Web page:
• Leela February 4, 2013 at 11:26 am #

      Frank, not having seen the red fried chicken in person, I’m thinking, based on your description that it has nothing to do with ground chilies in the batter. First of all, that’s usually not done. Secondly, a lot of ground chilies would have to be added for the chicken to turn dark and you would have tasted it.

      Two things I can think of:
      1. They have added red food coloring to the batter (or the marinade). This is an assumption based on the “no red color added” signs I have seen on some fried chicken vendors in the South. This means some vendors do add color to their chicken.
      2. The chicken is fried in vegetable oil which has been used and reused so many times that it has turned dark. Chicken or dough (e.g. pa thong ko) turn darker in color when fried in damaged oil. This is why when you replicate fried street foods at home, the results are lighter in color.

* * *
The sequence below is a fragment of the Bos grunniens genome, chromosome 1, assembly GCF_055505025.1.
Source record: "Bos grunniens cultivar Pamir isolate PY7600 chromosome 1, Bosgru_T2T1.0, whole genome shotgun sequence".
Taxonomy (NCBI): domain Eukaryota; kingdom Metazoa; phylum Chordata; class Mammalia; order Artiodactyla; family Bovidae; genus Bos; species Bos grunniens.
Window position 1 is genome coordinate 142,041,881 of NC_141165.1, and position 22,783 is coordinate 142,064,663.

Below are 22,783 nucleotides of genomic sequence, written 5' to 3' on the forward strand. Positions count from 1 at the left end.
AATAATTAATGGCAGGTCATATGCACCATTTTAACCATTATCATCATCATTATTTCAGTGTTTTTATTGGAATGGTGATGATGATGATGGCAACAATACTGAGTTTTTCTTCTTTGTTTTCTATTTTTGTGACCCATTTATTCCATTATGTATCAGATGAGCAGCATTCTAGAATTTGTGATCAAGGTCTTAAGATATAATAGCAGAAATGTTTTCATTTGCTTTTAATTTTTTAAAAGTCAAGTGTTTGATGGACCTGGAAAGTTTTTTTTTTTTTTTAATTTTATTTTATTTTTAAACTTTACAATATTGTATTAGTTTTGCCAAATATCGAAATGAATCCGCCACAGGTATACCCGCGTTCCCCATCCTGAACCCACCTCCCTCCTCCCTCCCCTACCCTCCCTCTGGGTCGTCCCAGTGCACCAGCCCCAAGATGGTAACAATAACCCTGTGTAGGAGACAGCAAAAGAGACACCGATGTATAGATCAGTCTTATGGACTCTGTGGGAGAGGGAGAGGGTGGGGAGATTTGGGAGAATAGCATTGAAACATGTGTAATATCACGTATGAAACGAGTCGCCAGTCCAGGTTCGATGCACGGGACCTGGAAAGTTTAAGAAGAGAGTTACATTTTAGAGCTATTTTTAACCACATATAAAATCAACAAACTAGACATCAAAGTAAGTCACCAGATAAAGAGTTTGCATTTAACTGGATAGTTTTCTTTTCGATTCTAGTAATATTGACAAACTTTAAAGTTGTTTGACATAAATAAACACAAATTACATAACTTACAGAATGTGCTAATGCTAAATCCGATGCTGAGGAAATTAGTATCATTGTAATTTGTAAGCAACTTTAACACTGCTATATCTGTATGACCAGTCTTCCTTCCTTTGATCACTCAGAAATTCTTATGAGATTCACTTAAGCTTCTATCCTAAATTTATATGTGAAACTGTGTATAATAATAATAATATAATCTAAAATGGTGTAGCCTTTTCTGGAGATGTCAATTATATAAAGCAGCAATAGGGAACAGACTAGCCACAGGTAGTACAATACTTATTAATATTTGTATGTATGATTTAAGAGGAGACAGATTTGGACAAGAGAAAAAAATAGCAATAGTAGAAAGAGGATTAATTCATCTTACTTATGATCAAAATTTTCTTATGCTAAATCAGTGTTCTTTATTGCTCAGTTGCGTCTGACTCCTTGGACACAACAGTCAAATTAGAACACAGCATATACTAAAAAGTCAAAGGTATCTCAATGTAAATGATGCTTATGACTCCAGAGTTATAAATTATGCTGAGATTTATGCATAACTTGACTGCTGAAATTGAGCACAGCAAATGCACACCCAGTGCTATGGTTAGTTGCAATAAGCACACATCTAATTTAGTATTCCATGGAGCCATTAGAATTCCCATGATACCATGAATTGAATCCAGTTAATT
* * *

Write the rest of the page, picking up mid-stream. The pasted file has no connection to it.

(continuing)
26. Bobby Pope March 7, 2013 at 11:11 am #

    Hi Leela, first of all, well done for the generousity of sharing the recipe. It was very elaboratively explained and no holding back on the secret.

    I am a novice when comes to Thai cooking. I wonder if the following ingredients would work together for the fried chicken.

    lemon grass, shallots, garlic, galengal, fresh corrainder, corriander seed, black peppercorn, kaffir lime leaves, lime juice, fish sauce, sugar and oyster sauce.

    Bobby Pope

    • Leela March 7, 2013 at 11:53 am #

      Some of these ingredients aren’t traditionally used in fried chicken marinade (or any meat marinade, for that matter). But they should work together quite well. The flavor would deviate greatly from Southern/Muslim style fried chicken featured here, though. Also, personally, I’d separate out lime juice from the marinade and incorporate it back into the dish in the form of a dipping sauce or something. You get the best of what lime has to offer that way.

  27. Scrofula March 25, 2013 at 4:14 pm #

    Looks great! But just a nitpick: from what I’ve read, hormones are not approved for use on chickens in the US, so all chicken here is hormone-free.

  28. fay January 25, 2014 at 10:14 am #

    Hi there
    Do we place the optional aromatics in the batter?

    • Leela January 25, 2014 at 11:16 pm #

      fay – No, you add them to the oil. The post (scroll up) explains how they’re used by some vendors.

  29. fay February 1, 2014 at 12:43 am #

    Thank you for the information Leela. It turned out fine and good, down to the last bite 🙂